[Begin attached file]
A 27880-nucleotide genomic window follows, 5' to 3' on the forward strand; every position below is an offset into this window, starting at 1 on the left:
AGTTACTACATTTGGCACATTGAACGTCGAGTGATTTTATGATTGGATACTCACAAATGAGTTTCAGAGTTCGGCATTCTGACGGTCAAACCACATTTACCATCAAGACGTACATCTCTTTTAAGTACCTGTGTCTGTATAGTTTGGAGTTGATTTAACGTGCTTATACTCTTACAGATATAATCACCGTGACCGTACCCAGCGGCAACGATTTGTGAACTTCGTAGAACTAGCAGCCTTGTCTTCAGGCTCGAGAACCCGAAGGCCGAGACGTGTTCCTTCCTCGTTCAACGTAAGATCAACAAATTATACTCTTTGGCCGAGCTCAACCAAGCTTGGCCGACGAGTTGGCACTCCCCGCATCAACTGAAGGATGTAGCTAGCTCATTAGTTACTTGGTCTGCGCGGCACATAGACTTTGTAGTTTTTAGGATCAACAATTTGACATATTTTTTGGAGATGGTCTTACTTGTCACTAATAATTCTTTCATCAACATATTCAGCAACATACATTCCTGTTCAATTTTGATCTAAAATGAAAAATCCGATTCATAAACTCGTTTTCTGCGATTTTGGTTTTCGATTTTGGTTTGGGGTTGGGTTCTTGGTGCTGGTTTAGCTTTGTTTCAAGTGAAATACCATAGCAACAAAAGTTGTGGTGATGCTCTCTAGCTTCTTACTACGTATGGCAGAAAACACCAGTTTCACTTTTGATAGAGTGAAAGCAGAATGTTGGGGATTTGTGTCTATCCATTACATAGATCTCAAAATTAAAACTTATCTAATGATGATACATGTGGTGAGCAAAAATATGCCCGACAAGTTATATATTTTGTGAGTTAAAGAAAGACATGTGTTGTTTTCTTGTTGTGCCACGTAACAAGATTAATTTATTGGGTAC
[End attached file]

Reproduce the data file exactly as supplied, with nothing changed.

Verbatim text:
A 27880-nucleotide genomic window follows, 5' to 3' on the forward strand; every position below is an offset into this window, starting at 1 on the left:
AGTTACTACATTTGGCACATTGAACGTCGAGTGATTTTATGATTGGATACTCACAAATGAGTTTCAGAGTTCGGCATTCTGACGGTCAAACCACATTTACCATCAAGACGTACATCTCTTTTAAGTACCTGTGTCTGTATAGTTTGGAGTTGATTTAACGTGCTTATACTCTTACAGATATAATCACCGTGACCGTACCCAGCGGCAACGATTTGTGAACTTCGTAGAACTAGCAGCCTTGTCTTCAGGCTCGAGAACCCGAAGGCCGAGACGTGTTCCTTCCTCGTTCAACGTAAGATCAACAAATTATACTCTTTGGCCGAGCTCAACCAAGCTTGGCCGACGAGTTGGCACTCCCCGCATCAACTGAAGGATGTAGCTAGCTCATTAGTTACTTGGTCTGCGCGGCACATAGACTTTGTAGTTTTTAGGATCAACAATTTGACATATTTTTTGGAGATGGTCTTACTTGTCACTAATAATTCTTTCATCAACATATTCAGCAACATACATTCCTGTTCAATTTTGATCTAAAATGAAAAATCCGATTCATAAACTCGTTTTCTGCGATTTTGGTTTTCGATTTTGGTTTGGGGTTGGGTTCTTGGTGCTGGTTTAGCTTTGTTTCAAGTGAAATACCATAGCAACAAAAGTTGTGGTGATGCTCTCTAGCTTCTTACTACGTATGGCAGAAAACACCAGTTTCACTTTTGATAGAGTGAAAGCAGAATGTTGGGGATTTGTGTCTATCCATTACATAGATCTCAAAATTAAAACTTATCTAATGATGATACATGTGGTGAGCAAAAATATGCCCGACAAGTTATATATTTTGTGAGTTAAAGAAAGACATGTGTTGTTTTCTTGTTGTGCCACGTAACAAGATTAATTTATTGGGTAC